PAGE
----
Not enough. Plain and simple. The 2009-2010 Florida Panthers just didn’t have enough to avoid a record tying 9th NHL season of not making the playoffs. The consistency was never there. Winning streaks were always bested by lengthy losing streaks. Injuries, especially those to this team’s top talent, limited offensive production. Moves at the trade deadline left the defensive corps stripped. Even the brilliant play of team MVP Tomas Vokoun couldn’t save this team. Players, coaches and fans alike thought the way that the 2008-2009 season ended, this year would hold greener pastures. Not so much.
“It’s difficult. I really thought this was going to be a breakout year for us after last year,” said Florida Panthers forward and 7 year veteran Stephen Weiss, “after the way we finished last year, we thought we’d have a lot of momentum coming into this year. We just couldn’t put it together for enough stretches, and our bad ones went too long. That’s why we’re sitting where we are.”
Sitting out of the playoffs. I wish I had the answers on how a franchise could sink this low. In a league where 53% of its teams make the playoffs and a draft system is in place to help the lower tier teams improve, and quite rapidly in some cases (see Washington Capitals, Pittsburgh Penguins), the Florida Panthers have continued to play uninspired hockey, make misjudgments on player selections (drafts and free agency), and have continually purged itself of superstar talent seeing little next to nothing in return.
This season was no different. Losing Jay Bouwmeester and Karlis Skrastins last off season spurred the arrival of Jordan Leopold and Dennis Seidenberg, both of whom were expected to carry the defensive responsibilities and match the production of the former Panther blue-liners. Both Leopold and Seidenberg were moved for second round picks (and a limited showing of Byron Bitz) at the NHL trade deadline, along with Dominic Moore (sent to the Montreal Canadiens for a second rounder in the 2011 NHL Draft).
Injuries riddled this team for the majority of the season. Florida Panthers leading goal scorer from 2008-2009, David Booth had a season he’d probably like to forget. Philadelphia Flyers forward Mike Richards knocked him out for 45 games with a concussion on a vicious blindside blow to the head. Booth later suffered his second concussion of the season courtesy of Montreal Canadien Jaroslav Spacek, causing management to shut him down for the final 9 games of the season. Panther winger Nathan Horton was lost for 17 games with a fractured tibia bone after teammate Seidenberg’s puck clearing attempt caught him in the leg. Keith Ballard inadvertently swung his stick in frustration after the team allowed a goal and connected with Tomas Vokoun’s head, causing him to miss a week’s worth of time. Gregory Campbell, Kenndal McArdle, Victor Oreskovich, Rostislav Olesz, Stephen Weiss, Dmitry Kulikov and Cory Stillman also saw time on the injured list.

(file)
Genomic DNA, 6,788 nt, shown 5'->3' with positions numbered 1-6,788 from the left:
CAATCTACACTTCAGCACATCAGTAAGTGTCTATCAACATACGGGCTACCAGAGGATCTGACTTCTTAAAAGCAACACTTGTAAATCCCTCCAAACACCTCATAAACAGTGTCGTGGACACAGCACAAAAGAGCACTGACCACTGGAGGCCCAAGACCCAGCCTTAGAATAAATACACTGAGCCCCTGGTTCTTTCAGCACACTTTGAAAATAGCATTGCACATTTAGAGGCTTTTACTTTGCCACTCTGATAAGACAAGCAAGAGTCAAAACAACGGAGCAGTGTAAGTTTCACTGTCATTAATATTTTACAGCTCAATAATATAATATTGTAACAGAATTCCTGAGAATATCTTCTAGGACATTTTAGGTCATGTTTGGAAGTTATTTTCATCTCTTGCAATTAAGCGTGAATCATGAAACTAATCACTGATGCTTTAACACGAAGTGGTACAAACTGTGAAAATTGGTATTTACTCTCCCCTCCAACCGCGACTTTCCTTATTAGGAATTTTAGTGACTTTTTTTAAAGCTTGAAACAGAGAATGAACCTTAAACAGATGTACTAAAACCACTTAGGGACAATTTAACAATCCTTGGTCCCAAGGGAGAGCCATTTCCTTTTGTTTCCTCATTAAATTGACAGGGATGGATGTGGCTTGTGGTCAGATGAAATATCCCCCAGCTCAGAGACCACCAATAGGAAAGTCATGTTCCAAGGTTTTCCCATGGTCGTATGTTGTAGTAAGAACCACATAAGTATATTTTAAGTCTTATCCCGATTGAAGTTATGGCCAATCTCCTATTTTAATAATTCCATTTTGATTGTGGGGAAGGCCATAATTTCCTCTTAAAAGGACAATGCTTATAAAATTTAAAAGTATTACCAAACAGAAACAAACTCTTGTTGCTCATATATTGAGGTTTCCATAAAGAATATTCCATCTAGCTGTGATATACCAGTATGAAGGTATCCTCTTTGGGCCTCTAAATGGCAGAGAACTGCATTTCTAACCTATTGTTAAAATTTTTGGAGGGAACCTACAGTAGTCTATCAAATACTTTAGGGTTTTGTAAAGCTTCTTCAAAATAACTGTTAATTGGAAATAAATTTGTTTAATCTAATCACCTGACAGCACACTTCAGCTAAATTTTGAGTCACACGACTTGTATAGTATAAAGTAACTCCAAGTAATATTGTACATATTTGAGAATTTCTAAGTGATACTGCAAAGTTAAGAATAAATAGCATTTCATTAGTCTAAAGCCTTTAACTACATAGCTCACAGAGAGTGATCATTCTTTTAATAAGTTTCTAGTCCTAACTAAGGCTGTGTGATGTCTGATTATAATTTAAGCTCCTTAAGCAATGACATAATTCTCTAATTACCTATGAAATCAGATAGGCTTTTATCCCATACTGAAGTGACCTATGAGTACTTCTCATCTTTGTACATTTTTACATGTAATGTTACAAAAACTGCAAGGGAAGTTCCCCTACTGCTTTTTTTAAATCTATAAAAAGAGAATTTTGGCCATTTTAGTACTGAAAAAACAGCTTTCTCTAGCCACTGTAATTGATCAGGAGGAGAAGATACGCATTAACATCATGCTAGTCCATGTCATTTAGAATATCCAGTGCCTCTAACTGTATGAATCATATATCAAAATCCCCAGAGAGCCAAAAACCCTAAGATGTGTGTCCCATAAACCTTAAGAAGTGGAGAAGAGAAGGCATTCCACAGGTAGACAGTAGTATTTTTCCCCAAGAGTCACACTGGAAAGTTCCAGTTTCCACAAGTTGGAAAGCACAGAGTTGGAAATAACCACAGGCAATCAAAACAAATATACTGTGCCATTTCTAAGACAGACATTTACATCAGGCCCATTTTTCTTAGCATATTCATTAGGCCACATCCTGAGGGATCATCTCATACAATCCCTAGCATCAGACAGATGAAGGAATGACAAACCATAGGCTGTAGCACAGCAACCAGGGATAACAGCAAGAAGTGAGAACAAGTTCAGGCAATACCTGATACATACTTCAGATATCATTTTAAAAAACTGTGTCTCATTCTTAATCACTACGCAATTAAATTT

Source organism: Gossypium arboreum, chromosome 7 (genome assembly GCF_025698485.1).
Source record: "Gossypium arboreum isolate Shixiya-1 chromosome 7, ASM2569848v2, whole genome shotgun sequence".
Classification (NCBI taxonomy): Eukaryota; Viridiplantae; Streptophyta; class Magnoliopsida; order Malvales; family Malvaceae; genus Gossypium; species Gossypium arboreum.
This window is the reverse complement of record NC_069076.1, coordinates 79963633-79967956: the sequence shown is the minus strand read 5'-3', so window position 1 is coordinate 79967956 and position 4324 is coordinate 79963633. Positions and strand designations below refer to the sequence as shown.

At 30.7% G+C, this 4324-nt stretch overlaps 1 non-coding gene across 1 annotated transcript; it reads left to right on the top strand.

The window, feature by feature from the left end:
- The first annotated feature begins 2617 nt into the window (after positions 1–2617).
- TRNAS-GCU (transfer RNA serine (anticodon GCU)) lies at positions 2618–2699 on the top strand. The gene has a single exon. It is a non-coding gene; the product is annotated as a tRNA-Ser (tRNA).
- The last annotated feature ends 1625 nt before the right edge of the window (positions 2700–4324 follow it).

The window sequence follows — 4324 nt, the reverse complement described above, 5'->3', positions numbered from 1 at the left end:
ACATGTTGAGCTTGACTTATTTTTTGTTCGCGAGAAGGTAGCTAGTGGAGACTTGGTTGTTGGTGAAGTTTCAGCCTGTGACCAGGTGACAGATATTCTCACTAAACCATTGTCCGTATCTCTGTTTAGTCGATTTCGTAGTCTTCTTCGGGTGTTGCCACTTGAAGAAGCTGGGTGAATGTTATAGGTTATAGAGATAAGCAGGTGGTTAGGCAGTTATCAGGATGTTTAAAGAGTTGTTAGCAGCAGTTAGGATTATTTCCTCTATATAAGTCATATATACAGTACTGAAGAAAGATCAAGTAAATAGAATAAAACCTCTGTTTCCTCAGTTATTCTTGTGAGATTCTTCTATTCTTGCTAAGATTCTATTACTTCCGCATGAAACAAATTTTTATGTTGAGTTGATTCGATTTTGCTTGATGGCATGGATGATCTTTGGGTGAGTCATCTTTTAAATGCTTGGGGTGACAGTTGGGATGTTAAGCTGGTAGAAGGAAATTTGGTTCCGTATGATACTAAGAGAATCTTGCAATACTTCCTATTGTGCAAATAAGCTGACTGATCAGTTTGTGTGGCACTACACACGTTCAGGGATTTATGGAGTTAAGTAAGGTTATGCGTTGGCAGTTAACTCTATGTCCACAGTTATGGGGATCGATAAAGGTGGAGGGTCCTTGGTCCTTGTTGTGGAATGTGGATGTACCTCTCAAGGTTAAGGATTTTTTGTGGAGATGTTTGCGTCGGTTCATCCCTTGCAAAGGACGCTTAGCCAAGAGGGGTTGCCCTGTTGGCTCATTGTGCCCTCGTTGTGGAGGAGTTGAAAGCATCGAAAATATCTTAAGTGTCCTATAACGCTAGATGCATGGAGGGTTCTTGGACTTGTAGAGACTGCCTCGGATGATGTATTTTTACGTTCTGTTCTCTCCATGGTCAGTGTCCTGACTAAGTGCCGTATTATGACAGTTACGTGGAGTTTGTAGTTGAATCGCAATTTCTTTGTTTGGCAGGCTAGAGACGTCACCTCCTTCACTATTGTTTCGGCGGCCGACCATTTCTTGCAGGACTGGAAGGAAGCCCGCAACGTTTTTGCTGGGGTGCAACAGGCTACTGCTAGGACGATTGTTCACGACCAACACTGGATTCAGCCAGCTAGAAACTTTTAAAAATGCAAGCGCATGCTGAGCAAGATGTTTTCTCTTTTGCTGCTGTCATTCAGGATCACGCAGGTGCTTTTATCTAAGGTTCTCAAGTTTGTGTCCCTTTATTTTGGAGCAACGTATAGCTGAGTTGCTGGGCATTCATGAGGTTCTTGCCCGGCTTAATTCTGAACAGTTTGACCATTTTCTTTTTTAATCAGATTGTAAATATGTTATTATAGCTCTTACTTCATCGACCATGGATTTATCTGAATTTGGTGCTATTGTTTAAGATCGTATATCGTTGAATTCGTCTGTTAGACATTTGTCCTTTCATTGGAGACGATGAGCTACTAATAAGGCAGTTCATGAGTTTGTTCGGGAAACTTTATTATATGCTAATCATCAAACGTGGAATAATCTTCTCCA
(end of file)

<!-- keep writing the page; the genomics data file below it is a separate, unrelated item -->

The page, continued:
Panther coach Pete DeBoer had to constantly shuffle his lineup due to inconsistant play and injuries. Beyond the early season success of Steven Reinprecht and Cory Stillman and a phenomenal midseason run by Stephen Weiss and Nathan Horton there was very little chemistry and cohesion between players.
The teams record on January 31st (24-22-9) was a testament to their ability to battle back, after the hole they dug themselves the first half of the year. But 8 different losing streaks of 3 games or more, including a 6 game losing steak which just so happened to be every game in February, would ultimately be the Panthers undoing. The team only saw 4 winning streaks, all of which topped off at 3 games. The Washington Capitals won 14 consecutive games this year. Think about that.
The Panthers offensive woes also heightened this teams inability to win games. The team went 14 consecutive games of scoring 2 goals or less. The power play was ineffective, at best. The team finished 24th in NHL, going 51 for 308 with the extra man. Weiss led the team with 28 goals scored. Michael Frolik finished with 21, and Nathan Horton with 20. The team found the back of the net 208 times, 3rd worse in the NHL.
The few bright spots were the play of Tomas Vokoun and the penalty kill. Vokoun was third in save percentage, with a .925 mark and finished third in shut outs with 7 on the year. His play kept this team close in almost every game, but he rarely had enough goal support. In 62 games started Vokoun was the victor only 23 times. That speaks for itself. Many rumors have him manning the pipes for another team next year, however. The penalty kill finished in the top ten but after a season like this, its hardly worth celebrating.
Many new faces are expected for this team on the ice come next year. A winning culture has to be developed and soon. If not I am afraid this team may be finding its home in another city. The Florida Panthers rapid ascension to the Stanley Cup Finals in only its 3rd year is the pinnacle moment in franchise history, but a decade’s worth of failure and mismanagement has done nothing but tarnish this franchises appeal across the NHL. Next season started with last night’s draft lottery, where the Panthers will select 3rd in June. The future always looks bright in the off season, but this summer has zero room for error.
“We all had bigger dreams for this year, but that’s the way it goes,” said Panther Captain Bryan McCabe, “the big thing is we’ve got to work hard this summer, come back with a new attitude and try to get off to a better start.”
About the Author
Written by Jack Powell
My name is Jack Powell. I'm 26 and work for a civil contracting company in Ft. Lauderdale, FL. I've been a Panther fan since the team was formed in 1993 and don't ever plan on not being one. Looking forward to see what new Panther GM Dale Tallon is going to do to rebuild this franchise and make us a Cup contender!!